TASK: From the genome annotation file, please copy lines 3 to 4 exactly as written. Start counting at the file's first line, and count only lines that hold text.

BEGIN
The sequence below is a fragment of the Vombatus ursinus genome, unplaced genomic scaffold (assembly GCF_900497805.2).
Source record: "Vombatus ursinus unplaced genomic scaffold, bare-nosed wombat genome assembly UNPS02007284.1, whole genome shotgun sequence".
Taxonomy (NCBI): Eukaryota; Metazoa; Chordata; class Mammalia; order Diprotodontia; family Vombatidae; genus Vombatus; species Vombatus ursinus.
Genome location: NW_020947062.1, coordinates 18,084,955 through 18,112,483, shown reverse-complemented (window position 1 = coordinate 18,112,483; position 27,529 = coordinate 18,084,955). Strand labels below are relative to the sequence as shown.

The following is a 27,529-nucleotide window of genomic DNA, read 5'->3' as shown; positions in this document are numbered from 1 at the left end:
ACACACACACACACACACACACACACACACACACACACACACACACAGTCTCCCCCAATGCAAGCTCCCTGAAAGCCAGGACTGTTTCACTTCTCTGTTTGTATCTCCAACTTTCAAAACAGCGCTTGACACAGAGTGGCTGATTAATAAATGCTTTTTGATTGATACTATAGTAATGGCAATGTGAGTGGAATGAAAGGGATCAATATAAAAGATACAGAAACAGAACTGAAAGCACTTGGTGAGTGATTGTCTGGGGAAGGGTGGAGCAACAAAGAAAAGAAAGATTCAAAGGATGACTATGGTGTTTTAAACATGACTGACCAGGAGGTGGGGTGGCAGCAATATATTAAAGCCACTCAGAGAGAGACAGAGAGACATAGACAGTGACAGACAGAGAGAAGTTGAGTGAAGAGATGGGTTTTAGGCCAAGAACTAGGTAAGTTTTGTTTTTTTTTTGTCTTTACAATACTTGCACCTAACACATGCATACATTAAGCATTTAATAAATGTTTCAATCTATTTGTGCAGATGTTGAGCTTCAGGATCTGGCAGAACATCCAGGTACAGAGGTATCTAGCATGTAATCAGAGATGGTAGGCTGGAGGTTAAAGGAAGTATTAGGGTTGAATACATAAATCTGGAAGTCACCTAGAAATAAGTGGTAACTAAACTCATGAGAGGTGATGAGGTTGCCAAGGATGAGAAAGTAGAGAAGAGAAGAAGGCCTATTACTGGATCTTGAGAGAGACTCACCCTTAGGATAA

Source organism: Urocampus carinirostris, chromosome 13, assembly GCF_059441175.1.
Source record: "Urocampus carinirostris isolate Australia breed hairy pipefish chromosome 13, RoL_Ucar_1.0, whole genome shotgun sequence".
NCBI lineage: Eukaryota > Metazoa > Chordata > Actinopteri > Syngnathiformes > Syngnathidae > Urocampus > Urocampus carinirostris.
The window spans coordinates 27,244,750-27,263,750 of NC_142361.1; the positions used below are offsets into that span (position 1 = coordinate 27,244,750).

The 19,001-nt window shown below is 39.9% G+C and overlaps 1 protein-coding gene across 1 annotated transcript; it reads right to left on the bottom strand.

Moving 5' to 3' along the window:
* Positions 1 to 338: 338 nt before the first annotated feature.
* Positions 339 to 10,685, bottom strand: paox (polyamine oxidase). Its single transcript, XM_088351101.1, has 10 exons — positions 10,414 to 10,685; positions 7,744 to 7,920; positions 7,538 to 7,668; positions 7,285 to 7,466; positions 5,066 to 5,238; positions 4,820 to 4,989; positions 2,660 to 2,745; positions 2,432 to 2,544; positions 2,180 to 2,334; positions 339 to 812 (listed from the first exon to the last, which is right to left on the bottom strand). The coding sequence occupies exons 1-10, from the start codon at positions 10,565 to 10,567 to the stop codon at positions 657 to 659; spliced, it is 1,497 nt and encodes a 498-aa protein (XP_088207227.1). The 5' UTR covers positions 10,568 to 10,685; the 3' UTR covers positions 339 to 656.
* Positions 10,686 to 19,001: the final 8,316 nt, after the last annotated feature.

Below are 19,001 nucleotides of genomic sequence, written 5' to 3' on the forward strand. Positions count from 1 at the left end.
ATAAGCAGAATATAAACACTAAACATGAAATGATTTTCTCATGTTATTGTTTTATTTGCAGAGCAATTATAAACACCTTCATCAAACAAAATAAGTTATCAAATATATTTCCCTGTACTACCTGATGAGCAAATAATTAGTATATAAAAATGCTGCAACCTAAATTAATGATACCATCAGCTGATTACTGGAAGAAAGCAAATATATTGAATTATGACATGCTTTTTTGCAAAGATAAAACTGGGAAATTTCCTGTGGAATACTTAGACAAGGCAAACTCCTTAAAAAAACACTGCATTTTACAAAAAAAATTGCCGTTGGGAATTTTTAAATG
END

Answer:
Taxonomy (NCBI): Eukaryota; Metazoa; Chordata; class Mammalia; order Diprotodontia; family Vombatidae; genus Vombatus; species Vombatus ursinus.
Genome location: NW_020947062.1, coordinates 18,084,955 through 18,112,483, shown reverse-complemented (window position 1 = coordinate 18,112,483; position 27,529 = coordinate 18,084,955). Strand labels below are relative to the sequence as shown.